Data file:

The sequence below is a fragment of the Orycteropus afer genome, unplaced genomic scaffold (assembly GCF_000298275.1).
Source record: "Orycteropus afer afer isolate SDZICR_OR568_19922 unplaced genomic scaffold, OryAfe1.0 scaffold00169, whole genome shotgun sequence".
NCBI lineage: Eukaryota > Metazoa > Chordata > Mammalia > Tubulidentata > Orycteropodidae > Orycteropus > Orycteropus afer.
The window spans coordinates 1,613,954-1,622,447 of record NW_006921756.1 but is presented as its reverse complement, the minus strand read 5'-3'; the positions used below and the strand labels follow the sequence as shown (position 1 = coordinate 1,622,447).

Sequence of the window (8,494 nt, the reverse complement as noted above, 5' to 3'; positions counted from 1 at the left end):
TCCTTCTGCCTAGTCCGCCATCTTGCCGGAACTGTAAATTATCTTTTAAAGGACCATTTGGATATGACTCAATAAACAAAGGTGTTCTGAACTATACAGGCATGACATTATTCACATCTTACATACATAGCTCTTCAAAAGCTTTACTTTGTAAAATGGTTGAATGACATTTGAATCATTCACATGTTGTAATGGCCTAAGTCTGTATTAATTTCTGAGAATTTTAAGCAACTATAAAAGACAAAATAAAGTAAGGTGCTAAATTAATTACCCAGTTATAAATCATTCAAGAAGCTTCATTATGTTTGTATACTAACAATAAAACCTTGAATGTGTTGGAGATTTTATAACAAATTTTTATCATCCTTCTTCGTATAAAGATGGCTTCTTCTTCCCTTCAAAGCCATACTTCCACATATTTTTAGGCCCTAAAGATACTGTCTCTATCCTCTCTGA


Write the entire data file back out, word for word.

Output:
The sequence below is a fragment of the Orycteropus afer genome, unplaced genomic scaffold (assembly GCF_000298275.1).
Source record: "Orycteropus afer afer isolate SDZICR_OR568_19922 unplaced genomic scaffold, OryAfe1.0 scaffold00169, whole genome shotgun sequence".
NCBI lineage: Eukaryota > Metazoa > Chordata > Mammalia > Tubulidentata > Orycteropodidae > Orycteropus > Orycteropus afer.
The window spans coordinates 1,613,954-1,622,447 of record NW_006921756.1 but is presented as its reverse complement, the minus strand read 5'-3'; the positions used below and the strand labels follow the sequence as shown (position 1 = coordinate 1,622,447).

Sequence of the window (8,494 nt, the reverse complement as noted above, 5' to 3'; positions counted from 1 at the left end):
TCCTTCTGCCTAGTCCGCCATCTTGCCGGAACTGTAAATTATCTTTTAAAGGACCATTTGGATATGACTCAATAAACAAAGGTGTTCTGAACTATACAGGCATGACATTATTCACATCTTACATACATAGCTCTTCAAAAGCTTTACTTTGTAAAATGGTTGAATGACATTTGAATCATTCACATGTTGTAATGGCCTAAGTCTGTATTAATTTCTGAGAATTTTAAGCAACTATAAAAGACAAAATAAAGTAAGGTGCTAAATTAATTACCCAGTTATAAATCATTCAAGAAGCTTCATTATGTTTGTATACTAACAATAAAACCTTGAATGTGTTGGAGATTTTATAACAAATTTTTATCATCCTTCTTCGTATAAAGATGGCTTCTTCTTCCCTTCAAAGCCATACTTCCACATATTTTTAGGCCCTAAAGATACTGTCTCTATCCTCTCTGA